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MT. CARMEL, Kane County — Tests have confirmed the finding of vesicular stomatitis in one mule and potentially several other animals in Kane County, according to the Utah Department of Agriculture and Food.
Tests conducted by the National Veterinary Services Laboratory in Ames, Iowa, confirmed the VS finding. Four additional horses are undergoing tests after showing symptoms, and an additional nine horses may have had contact with these four horses or the confirmed mule. All of the animals are in quarantine under strict isolation, the UDAF said in a news release.
The animals traveled from Arizona and arrived in Utah with some of the animals already beginning to show symptoms. Arizona and New Mexico reported cases of VS in nine locations as of last Monday. The report cautions horse owners that VS may be very active this year, given the early onset of many cases.
VS is a livestock disease, primarily affecting cattle and horses but also occasionally affecting swine, sheep and goats. Humans can contract the disease when handling afflicted animals, which causes a flu-like illness, but the UDAF notes this is a rare event.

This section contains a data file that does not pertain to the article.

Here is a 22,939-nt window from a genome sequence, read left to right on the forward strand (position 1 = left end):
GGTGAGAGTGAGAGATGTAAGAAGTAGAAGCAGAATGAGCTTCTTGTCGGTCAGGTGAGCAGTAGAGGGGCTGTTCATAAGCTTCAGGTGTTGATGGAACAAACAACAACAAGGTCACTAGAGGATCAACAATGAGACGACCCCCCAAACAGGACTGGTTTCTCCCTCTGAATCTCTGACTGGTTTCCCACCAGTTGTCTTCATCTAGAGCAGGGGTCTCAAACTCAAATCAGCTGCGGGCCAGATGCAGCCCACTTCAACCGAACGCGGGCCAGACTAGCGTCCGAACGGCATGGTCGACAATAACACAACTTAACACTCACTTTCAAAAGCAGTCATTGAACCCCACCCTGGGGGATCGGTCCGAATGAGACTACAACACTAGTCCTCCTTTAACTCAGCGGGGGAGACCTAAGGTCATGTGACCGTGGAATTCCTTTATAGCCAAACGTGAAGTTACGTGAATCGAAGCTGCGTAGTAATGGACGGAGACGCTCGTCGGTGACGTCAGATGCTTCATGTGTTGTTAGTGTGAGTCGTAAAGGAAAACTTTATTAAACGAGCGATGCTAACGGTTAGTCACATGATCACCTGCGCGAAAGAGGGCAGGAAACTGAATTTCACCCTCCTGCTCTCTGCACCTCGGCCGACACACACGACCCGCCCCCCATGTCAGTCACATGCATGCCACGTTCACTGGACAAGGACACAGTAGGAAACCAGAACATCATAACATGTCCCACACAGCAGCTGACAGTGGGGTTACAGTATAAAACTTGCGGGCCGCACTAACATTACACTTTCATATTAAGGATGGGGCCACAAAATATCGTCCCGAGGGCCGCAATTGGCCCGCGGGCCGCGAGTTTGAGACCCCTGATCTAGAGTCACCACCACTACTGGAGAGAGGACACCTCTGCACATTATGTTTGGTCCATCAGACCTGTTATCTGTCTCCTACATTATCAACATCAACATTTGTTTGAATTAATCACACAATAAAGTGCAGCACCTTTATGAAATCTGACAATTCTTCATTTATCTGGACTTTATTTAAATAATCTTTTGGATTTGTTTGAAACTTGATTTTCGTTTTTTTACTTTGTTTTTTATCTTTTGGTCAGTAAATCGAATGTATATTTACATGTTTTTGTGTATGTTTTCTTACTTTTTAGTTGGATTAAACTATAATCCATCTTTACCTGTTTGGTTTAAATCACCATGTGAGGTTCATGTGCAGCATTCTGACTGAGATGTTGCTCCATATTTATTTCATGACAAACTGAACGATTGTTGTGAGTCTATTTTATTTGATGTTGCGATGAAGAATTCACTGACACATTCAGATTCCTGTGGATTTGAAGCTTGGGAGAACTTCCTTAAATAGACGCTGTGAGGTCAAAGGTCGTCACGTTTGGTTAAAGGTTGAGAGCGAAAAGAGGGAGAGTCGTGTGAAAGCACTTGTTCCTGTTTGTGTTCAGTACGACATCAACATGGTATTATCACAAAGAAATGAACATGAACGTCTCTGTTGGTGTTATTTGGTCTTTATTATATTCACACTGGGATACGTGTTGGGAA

The release stresses that veterinarians and livestock owners be on high alert for animals showing signs of the disease, including lesions in the mouth and on the dental pad, tongue, lips, nostrils, hooves and teats. The affliction is particularly significant due to its similarity in outward symptoms to foot-and-mouth disease, a foreign malady believed to have been eradicated from the United States in 1929. Other cases of VS have been reported in Utah in 2005 and also in the mid-1980s.
There is no treatment or cure for VS in livestock, though owners can protect their animals through congregation precautions and good sanitation. New cases are required to be reported to the state or federal veterinarian.